By: Audrey Masterson

Scripture: Psalm 77

A few years ago I was consistently reminded of how deep my emotions ran. It seemed as though everything I touched was a product of a negative reaction to some type of way I was feeling in any particular moment. I was controlled by my emotions and allowed them to dictate my actions. It was a pretty destructive practice. However, around the same time, I was going through a major transition in my life, and in that season, I heard Barry preach on emotions from a wildly different perspective. Instead of seeing my emotions as negative, I was able to instead see that the way I was reacting was an indicator that I was really just emotionally unhealthy. The emotions series at New Circle Church changed me in a profound way though-- where I once saw emotions as a reactionary, I now see that emotions are the product of the inner workings of our souls given to us by God and they are common, expected, and very important for our lives.

This sermon series has been one that I often refer back to especially when I am sad. Sadness can appear in our lives for many different reasons, but to be unaffected by our sadness, to shut it out, to say “we’re fine” when really we are experiencing something deeper “shouldn’t be a christian virtue” (Barry). Our emotions should affect us. Jesus, in fact, is sorrowful, but He is also the most excited person in scripture. If Jesus experienced emotions then we are free to feel them too.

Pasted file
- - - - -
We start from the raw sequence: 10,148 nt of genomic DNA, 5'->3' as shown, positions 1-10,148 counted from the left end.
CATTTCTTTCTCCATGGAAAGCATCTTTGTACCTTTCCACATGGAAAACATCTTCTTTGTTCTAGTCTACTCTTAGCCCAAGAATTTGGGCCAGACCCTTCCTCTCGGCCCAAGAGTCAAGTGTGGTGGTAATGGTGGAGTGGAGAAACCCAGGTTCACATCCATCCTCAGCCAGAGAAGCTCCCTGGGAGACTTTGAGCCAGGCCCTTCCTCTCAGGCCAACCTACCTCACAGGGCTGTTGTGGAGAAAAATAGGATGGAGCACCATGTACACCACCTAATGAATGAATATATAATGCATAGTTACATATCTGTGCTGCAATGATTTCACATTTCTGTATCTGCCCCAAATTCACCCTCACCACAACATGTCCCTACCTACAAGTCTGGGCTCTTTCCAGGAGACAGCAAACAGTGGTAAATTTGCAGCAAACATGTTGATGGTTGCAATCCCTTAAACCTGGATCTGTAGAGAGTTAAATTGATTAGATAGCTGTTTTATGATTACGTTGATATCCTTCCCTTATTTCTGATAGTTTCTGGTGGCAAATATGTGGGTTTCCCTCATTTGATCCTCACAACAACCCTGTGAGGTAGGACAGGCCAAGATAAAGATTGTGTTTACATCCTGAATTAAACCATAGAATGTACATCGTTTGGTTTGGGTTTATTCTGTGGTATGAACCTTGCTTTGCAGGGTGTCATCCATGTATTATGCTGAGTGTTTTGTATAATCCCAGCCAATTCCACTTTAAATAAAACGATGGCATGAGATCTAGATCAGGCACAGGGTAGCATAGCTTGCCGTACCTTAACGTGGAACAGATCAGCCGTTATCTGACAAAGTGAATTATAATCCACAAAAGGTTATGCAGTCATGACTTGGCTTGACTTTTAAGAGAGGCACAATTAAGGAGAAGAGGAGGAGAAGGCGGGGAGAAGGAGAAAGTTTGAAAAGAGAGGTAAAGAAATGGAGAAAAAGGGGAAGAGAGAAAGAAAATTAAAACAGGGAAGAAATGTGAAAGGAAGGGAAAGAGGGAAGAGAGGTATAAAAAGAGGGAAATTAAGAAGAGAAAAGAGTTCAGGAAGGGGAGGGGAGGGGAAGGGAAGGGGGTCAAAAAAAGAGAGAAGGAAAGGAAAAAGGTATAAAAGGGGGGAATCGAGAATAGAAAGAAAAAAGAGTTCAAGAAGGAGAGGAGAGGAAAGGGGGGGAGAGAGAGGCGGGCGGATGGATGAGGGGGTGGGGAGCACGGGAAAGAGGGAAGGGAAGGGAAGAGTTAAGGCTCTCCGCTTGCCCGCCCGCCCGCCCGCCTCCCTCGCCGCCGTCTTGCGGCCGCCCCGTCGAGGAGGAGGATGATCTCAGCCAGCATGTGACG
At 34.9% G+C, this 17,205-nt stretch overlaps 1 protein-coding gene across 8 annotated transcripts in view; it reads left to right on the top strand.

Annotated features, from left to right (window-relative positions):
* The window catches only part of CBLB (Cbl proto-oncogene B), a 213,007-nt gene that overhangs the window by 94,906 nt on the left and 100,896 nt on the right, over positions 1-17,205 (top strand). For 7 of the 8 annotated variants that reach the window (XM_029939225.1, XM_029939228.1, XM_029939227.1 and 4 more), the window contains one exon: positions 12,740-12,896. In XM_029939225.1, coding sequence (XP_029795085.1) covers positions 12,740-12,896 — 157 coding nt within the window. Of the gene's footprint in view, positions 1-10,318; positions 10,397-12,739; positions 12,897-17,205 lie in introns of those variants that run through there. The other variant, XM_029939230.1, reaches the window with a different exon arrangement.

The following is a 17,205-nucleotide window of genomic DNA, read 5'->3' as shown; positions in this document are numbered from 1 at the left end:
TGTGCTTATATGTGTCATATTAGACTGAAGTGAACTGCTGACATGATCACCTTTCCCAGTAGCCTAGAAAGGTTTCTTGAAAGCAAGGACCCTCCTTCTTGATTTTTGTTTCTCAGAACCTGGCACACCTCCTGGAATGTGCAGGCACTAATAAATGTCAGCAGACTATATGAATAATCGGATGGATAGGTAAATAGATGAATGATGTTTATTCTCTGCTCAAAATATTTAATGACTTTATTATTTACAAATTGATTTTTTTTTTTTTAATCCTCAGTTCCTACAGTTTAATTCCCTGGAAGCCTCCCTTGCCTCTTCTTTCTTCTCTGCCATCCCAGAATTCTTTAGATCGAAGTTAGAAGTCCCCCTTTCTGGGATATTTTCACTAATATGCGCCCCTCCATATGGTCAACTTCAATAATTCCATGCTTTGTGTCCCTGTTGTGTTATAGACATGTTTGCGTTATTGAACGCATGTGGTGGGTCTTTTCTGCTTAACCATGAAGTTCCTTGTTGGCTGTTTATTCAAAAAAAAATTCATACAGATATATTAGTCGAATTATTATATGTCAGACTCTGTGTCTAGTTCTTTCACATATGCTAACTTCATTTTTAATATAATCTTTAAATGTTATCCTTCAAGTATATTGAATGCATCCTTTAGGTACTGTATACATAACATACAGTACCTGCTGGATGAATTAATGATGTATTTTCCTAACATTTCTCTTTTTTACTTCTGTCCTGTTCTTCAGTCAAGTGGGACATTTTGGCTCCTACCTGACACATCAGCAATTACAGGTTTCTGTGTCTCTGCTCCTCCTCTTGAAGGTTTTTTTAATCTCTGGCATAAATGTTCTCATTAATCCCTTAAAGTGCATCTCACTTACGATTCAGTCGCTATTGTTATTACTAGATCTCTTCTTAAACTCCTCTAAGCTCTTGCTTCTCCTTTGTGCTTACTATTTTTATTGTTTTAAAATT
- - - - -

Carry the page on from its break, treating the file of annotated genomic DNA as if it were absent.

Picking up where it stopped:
One of the most profound things I remember about Barry preaching on this topic is that our emotions have the ability to lead us to the deepest joy and gratitude in God-- where we can better worship Him, follow Him, and be enamored by Him.

In Psalm 77 we learn that sadness will challenge our faith and cause questions to be raised in our minds (“has God forgotten to be merciful/ has he in anger withheld his compassion?” v.9), but we also know that “the Lord is near to the brokenhearted” (Psalm 34:18) so, with Asaph, we should lean into them, asking and discerning the source and severity of our sadness with friends and with Jesus.

Think about it. Are you experiencing sadness in your life now? What grieves you?

For me, it’s the reality that young girls are being taken advantage of, manipulated, tortured (both physically and mentally), and exploited for sex in our city and around the world every day. This tears me apart every time I walk into my office. Whether I’m working on a project with our interns, helping develop our mentorship program, or preparing for a group session with girls who have been sexually abused and mistreated, I’m reminded that I am not entitled to the life I have been given and that there is a whole host of things that can and do make me sad in this world. I can get caught in cycles of sadness and oftentimes when I do it will lead me to a deeper, more personal place of sadness if I’m not habitually handing it back over to God.